Medicine and Body Image
Medicine and Body Image
978-1-909075-56-6 / 322pp / pb
"Frequent failure at the beginning of a career may sometimes be followed with success, but today few get given the second chances that I have been given. In the Irish Republic, stationers have popular postcards providing the meaning of names. Terence is ‘He is hard-working’, but the truer meaning may be ‘He never gives up’.
"Passing into Oxford University and qualifying as a doctor was not straightforward. What followed was not predicted, but by being suddenly invited to take the best house job for the Regius Professor of Medicine, a career began that could not have been taken for granted, since each move was by invitation rather than through application.
"Throughout a career of interest in the field of microcirculation and lymphatics, my main role has been to interpret – when attending microcirculation or lymphatic societies, to tell people about the skin, and when visiting dermatology societies, to tell them about the blood supply and the lymphatic drainage."
So writes Terence Ryan in this fascinating account of his life. More than an autobiography, it tells the story of a medical department at Oxford University, the growth and development of international associations and partnerships, and the advance of the science of the skin over the past half-a-century.
Review by Vincent A. Cipollaro from the International Journal of Dermatology
Anyone who knows Terence Ryan will want to read his revealingly candid autobiography. To those not familiar with the making of a British doctor, his personal story will be a revelation as well as a history of the evolution of modern dermatology in Great Britain and an encyclopedia not only of Terence’s professional and social experiences but also those of his numerous peers not only in Great Britain but throughout the world.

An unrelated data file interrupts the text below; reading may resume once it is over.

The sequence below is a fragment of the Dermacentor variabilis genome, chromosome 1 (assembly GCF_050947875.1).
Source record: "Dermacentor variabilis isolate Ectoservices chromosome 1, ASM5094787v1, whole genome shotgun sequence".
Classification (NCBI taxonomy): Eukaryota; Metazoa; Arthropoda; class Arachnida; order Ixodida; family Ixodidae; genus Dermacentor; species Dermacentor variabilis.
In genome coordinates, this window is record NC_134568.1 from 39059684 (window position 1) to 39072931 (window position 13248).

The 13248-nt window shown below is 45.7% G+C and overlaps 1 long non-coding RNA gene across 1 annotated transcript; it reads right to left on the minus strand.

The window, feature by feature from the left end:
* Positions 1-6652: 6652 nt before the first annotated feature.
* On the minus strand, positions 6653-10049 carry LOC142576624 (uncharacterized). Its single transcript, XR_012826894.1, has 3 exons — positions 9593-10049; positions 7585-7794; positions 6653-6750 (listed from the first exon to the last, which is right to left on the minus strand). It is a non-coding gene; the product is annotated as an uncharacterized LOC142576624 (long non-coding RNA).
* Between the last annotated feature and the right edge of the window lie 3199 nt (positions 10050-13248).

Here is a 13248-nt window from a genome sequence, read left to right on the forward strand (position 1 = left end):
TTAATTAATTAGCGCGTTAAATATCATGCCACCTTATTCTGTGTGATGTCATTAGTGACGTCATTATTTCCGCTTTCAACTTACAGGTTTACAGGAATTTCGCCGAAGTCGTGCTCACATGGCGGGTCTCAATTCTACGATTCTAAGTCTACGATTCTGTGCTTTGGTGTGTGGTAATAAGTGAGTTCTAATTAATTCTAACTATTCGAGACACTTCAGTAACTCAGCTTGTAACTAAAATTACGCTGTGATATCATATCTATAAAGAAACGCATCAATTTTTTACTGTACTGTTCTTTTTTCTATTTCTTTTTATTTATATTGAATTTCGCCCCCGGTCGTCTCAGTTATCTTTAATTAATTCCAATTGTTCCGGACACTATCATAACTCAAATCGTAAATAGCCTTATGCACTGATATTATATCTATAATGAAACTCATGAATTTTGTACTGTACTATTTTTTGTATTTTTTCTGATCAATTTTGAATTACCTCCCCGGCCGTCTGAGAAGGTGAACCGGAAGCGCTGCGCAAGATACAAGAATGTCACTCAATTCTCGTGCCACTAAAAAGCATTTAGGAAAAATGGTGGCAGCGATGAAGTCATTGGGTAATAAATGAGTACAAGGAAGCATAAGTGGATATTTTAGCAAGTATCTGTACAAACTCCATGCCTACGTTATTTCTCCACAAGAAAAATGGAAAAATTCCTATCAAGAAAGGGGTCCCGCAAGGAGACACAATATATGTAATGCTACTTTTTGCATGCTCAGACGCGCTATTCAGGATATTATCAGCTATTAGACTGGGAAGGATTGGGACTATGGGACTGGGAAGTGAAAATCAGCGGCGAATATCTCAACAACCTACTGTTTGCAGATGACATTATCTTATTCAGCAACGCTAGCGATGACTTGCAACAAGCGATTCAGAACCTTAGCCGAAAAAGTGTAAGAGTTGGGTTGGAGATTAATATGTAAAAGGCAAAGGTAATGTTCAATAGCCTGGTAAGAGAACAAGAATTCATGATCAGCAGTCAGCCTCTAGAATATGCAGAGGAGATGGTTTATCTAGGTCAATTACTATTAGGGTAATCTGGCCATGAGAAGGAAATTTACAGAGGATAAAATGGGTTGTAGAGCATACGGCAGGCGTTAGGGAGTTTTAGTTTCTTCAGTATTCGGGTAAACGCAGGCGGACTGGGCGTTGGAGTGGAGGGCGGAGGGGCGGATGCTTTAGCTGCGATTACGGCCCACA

It is doubtful if any single living dermatologist or any other physician has had the international influence and impact on medicinal education that Professor Ryan has had, and this is illustrated in the voyage through his autobiography and history of modern British and international dermatological education.
Terence is the unlikely belated product of often absent parents. Based on his family genealogy and birth in India, he must have genes directing him toward a life of exotic medicine. He reveals a rather unhappy childhood and family environment which, how- ever, was followed by an enjoyable productive medical education and military experience. Those who do not know Terence will find that he modestly reveals himself to be multitalented, especially artistically as a musician, performer, painter, and in his youth, as
a prankster. The book is interspersed with humorous anecdotes to be enjoyed by all. While his chosen field of expertise and inter- est is the microcirculation and lymphatics, his experiences extend far beyond dermatology into the field of public health and education, especially of the poorest and neediest of people.